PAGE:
For me, the highlight of the Super Bowl is that the San Francisco 49ers are still at five Lombardi trophies, one behind the record held by my Pittsburgh Steelers and some team based in Boston.
But there were highlights, too, for those of you who aren't yinzers. So I'll run through a few and explain how they relate to insurance — starting with the total absence of cryptocurrency ads.
Weren't we being assured for years that the entire economy was about to be rewired around decentralized digital currencies? What ever happened to that notion? What does the crypto crash tell us about other ideas that might be fads (beyond that we shouldn't just take Matt Damon's word for it when he tells us that "fortune favors the brave")?
I'll be rather quicker than normal because I'm headed to the airport and to México City to help my older daughter celebrate her 30th birthday. She was born there but has no recollection of the city because she wasn't yet two years old when we moved back to the U.S. We're going to wander around and acquaint her with the city of her birth.
On to the highlights. Mine aren't as jazzy as Chris Berman's, but I hope they're more helpful.
Fortune Favored the Cautious
Cryptocurrencies are still around, of course, and Bitcoin has more than doubled in price since languishing in the doldrums in the second half of 2022 and into 2023. But the total lack of Super Bowl ads (the "dog coin" that didn't bark?) shows how much more perspective we've gained on the prospects for the currencies and for spinoffs such as non-fungible tokens (NFTs).
Even if crypto eventually becomes the core of our financial system (and I'm a skeptic), it faces the sort of chicken-and-egg problem that slowed the rollout of high-definition television. I saw demos of HD TV decades ago, but the same old analog signals were driving them, so there was almost no difference in the resolution I saw on the fancy new screens. Nobody was going to spend thousands of dollars on an HD TV just to get the same reception they always had. It was only after most of the back end of the television world became digital that there was enough sharp, new video to justify the switch.
So there's no need to figure out how to take payments in digital currencies, no need to rush out a host of new coverages, etc.
The lack of crypto ads also got me thinking about how we can all distinguish fads from real business trends. In addition to crypto, I've been skeptical about the metaverse (here, in 2021) and virtual reality (including Apple's new Vision Pro), while touting generative AI (including in this piece last spring), and I feel quite comfortable with all those predictions. Why? The rule of thumb for breakthrough innovation is that it needs to be 10X the status quo — not 10% better, 10 times as good.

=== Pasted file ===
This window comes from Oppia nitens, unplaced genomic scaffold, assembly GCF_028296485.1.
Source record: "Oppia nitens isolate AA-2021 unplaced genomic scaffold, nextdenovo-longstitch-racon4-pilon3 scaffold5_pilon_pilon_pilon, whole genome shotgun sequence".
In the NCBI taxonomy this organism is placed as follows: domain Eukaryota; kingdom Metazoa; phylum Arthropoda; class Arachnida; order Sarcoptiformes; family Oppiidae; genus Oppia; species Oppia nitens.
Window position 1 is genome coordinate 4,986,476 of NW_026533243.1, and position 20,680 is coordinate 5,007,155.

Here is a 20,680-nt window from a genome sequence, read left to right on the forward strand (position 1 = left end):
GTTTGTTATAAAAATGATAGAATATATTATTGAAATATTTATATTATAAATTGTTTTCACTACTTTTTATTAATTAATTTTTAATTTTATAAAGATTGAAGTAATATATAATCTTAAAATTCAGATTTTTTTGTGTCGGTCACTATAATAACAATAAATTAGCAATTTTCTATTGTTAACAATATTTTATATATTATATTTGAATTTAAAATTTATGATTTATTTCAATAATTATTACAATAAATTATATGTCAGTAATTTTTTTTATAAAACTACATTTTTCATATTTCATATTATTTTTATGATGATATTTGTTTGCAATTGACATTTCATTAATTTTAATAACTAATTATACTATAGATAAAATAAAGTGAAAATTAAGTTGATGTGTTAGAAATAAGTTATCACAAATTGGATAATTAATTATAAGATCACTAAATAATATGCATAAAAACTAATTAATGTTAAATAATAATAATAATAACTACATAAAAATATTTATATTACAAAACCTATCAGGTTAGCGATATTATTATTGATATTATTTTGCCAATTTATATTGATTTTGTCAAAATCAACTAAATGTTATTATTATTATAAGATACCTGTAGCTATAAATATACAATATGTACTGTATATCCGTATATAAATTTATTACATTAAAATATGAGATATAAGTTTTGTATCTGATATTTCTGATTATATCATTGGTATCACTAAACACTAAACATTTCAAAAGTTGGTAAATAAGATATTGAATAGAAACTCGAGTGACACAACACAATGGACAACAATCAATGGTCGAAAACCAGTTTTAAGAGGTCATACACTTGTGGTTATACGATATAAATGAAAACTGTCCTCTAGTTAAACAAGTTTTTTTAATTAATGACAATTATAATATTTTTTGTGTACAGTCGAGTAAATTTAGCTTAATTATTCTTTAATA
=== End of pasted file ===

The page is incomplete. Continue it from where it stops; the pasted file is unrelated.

Crypto doesn't even work nearly as well now as our banking system does. Turning myself into an avatar without legs in Mark Zuckerberg's metaverse feels like a distinct loss to me, too. At least with the Vision Pro, I can see gamers loving it, but I'm simply not going to strap a 1 1/2-pound weight to my face to go online, not when my laptop, phone and iPad all do nicely. Generative AI, by contrast, has all sort of immediate applications to help, for instance, gather documents for underwriters and claims that pass the 10X test for parts of the work.
While Matt Damon comes across as a good guy, fortune only favors the brave when they're headed in the right direction. In the case of crypto, fortune favored the cautious, as it does with all fads.
Social Media Is Forever
Troy Aikman got snippy back in September 2019 when someone noted on Twitter (now X) that "Patrick Mahomes has thrown 36% of Troy Aikman's career touchdowns, in about 8% of the games."
Aikman, who won three Super Bowls in the 1990s as the quarterback of the Cowboys, replied: "Talk to me when he has 33% of my Super Bowl titles."
Well, Mahomes and the Chiefs won the Super Bowl after the 2019 season and have now won the last two, as well, so Twitter dredged up the old exchange and made sure Aikman knows that "Patrick Mahomes would go on to win 100% of Troy Aikman's Super Bowl titles before turning 29 years old."
I think we just about all have gotten the message by now to be careful on social media, but reminders never hurt. Right, Troy?
On the Other Hand...
...Social media can be your friend, if you use it right. Yes, lots of social media is toxic these days, but people still respond to clever posts, and they can be used to help, say, an agency build a persona.